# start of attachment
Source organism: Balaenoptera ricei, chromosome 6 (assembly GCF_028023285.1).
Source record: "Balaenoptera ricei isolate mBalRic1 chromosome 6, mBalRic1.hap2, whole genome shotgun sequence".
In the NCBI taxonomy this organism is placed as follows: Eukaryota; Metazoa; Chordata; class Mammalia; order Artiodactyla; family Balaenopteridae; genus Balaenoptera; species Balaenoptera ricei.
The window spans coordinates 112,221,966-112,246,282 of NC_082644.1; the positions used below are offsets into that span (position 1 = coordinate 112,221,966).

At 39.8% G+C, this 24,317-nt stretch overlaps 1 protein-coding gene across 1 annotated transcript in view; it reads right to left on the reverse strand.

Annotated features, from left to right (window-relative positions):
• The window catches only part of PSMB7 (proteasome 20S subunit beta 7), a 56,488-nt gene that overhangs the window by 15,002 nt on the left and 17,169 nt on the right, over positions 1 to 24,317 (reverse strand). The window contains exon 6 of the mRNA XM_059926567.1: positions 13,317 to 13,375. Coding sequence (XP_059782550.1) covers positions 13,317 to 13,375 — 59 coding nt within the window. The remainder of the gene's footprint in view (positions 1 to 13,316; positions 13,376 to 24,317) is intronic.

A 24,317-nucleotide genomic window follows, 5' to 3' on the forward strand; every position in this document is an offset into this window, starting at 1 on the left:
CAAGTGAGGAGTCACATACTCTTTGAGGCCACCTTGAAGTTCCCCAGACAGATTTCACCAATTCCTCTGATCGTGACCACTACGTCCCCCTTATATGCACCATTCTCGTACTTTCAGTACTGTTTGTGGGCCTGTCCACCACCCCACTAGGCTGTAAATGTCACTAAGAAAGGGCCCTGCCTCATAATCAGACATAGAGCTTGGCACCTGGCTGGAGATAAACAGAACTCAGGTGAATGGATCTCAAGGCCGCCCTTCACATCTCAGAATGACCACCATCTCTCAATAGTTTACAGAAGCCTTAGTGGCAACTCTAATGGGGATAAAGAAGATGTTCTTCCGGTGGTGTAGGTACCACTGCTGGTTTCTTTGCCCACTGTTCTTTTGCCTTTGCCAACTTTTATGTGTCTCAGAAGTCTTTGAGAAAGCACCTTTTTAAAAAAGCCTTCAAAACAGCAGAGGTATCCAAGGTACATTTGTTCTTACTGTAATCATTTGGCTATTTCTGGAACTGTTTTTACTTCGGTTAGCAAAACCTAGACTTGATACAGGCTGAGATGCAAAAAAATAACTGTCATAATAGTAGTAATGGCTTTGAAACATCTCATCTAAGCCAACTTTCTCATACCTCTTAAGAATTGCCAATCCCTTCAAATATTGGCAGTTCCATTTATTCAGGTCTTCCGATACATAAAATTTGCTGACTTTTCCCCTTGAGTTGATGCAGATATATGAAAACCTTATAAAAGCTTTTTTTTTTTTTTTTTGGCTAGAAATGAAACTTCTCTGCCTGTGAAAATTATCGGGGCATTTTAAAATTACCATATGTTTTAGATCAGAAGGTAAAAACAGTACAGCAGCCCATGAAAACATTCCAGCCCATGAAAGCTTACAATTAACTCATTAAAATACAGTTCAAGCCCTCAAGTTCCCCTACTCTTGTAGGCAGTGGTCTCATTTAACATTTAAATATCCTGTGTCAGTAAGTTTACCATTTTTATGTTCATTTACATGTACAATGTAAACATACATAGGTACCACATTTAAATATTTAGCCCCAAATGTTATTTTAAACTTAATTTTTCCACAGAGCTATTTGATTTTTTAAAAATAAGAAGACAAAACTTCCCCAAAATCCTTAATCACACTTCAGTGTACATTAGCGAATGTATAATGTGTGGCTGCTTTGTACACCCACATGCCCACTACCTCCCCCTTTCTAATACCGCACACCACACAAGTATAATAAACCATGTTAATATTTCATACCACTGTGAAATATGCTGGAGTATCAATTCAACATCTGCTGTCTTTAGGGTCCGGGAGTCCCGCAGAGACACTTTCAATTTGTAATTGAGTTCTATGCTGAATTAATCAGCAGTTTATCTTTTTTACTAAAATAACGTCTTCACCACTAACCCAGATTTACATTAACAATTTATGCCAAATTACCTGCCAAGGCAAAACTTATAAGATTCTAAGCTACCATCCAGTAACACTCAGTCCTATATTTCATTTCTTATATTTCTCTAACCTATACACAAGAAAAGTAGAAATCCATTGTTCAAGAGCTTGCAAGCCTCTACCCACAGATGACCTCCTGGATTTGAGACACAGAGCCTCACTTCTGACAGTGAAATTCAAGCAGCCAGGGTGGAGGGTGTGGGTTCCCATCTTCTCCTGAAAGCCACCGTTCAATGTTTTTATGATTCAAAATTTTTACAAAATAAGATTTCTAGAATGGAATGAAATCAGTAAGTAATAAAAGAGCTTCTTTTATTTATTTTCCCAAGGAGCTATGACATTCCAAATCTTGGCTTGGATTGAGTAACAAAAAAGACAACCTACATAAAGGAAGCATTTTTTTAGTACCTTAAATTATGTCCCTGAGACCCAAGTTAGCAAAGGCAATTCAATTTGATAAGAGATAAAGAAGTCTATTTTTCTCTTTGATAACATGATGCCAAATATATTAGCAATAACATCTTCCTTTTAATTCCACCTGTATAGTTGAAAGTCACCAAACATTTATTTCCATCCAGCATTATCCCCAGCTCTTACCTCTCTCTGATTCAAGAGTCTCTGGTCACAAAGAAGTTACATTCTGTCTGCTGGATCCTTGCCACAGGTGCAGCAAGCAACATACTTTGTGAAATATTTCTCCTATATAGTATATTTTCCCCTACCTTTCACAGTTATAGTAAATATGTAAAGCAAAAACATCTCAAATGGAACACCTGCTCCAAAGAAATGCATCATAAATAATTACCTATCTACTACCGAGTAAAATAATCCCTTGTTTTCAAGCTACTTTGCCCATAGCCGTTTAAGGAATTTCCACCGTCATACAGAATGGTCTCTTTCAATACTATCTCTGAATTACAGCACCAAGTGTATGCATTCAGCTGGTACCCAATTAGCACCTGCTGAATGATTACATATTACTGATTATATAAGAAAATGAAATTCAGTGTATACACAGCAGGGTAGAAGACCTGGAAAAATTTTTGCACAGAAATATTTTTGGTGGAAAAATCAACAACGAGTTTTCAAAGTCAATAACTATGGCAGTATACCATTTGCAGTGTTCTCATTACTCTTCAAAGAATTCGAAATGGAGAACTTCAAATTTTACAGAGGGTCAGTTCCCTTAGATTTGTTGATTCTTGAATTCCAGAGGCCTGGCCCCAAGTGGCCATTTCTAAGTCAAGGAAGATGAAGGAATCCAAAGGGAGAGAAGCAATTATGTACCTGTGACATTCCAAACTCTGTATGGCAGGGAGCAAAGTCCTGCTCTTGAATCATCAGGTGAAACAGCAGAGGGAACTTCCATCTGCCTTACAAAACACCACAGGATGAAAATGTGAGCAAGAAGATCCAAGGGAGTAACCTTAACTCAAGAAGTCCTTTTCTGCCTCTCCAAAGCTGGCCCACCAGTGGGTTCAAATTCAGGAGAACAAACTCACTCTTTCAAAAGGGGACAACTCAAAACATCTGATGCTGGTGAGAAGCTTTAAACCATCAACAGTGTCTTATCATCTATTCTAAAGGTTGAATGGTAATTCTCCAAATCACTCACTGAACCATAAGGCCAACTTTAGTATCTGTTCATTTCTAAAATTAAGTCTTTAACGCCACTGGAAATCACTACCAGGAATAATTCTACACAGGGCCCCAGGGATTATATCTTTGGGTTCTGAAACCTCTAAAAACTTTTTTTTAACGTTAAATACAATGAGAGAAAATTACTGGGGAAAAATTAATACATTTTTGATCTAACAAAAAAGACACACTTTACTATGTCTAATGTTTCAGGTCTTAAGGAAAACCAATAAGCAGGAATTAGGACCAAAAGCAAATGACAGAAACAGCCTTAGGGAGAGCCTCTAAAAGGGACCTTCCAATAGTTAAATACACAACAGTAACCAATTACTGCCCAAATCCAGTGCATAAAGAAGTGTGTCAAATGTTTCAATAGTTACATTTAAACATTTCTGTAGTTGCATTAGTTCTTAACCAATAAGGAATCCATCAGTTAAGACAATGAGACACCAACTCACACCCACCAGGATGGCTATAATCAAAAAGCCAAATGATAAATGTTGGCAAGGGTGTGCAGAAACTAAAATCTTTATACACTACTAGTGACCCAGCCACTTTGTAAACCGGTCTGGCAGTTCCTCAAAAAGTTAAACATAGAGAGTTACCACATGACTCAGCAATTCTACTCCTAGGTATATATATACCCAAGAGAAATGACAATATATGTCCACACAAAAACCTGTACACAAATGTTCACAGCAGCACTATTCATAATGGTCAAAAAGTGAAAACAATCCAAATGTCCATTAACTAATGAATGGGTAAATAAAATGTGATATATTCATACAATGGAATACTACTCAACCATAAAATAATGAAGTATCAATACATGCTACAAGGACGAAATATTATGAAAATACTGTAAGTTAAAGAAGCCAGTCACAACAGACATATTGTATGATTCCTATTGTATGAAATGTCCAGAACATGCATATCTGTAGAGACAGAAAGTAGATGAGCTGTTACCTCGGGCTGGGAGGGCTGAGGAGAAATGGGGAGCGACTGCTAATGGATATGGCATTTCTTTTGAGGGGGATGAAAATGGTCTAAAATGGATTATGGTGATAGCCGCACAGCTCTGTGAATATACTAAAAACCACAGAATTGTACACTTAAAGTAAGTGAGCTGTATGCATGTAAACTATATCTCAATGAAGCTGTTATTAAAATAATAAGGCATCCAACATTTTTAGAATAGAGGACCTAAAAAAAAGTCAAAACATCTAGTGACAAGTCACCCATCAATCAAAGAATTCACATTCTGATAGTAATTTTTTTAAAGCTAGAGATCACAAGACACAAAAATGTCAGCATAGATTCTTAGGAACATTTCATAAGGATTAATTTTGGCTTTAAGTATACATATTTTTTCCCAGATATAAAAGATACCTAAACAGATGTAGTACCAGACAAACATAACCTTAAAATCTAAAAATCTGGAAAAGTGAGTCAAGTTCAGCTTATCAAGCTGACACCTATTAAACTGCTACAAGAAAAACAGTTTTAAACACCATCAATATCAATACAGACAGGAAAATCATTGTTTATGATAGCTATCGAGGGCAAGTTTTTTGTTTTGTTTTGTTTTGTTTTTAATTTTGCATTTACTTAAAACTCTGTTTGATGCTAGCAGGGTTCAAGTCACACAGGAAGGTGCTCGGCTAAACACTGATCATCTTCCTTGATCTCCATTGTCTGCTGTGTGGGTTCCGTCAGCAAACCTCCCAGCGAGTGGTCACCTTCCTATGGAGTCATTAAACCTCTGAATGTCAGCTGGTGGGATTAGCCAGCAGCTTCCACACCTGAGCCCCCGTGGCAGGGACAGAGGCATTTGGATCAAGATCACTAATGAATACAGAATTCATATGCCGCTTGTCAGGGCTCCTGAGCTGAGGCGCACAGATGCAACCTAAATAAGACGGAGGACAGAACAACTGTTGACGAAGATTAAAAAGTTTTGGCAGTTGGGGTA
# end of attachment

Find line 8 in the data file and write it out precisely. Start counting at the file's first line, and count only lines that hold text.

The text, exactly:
A 24,317-nucleotide genomic window follows, 5' to 3' on the forward strand; every position in this document is an offset into this window, starting at 1 on the left: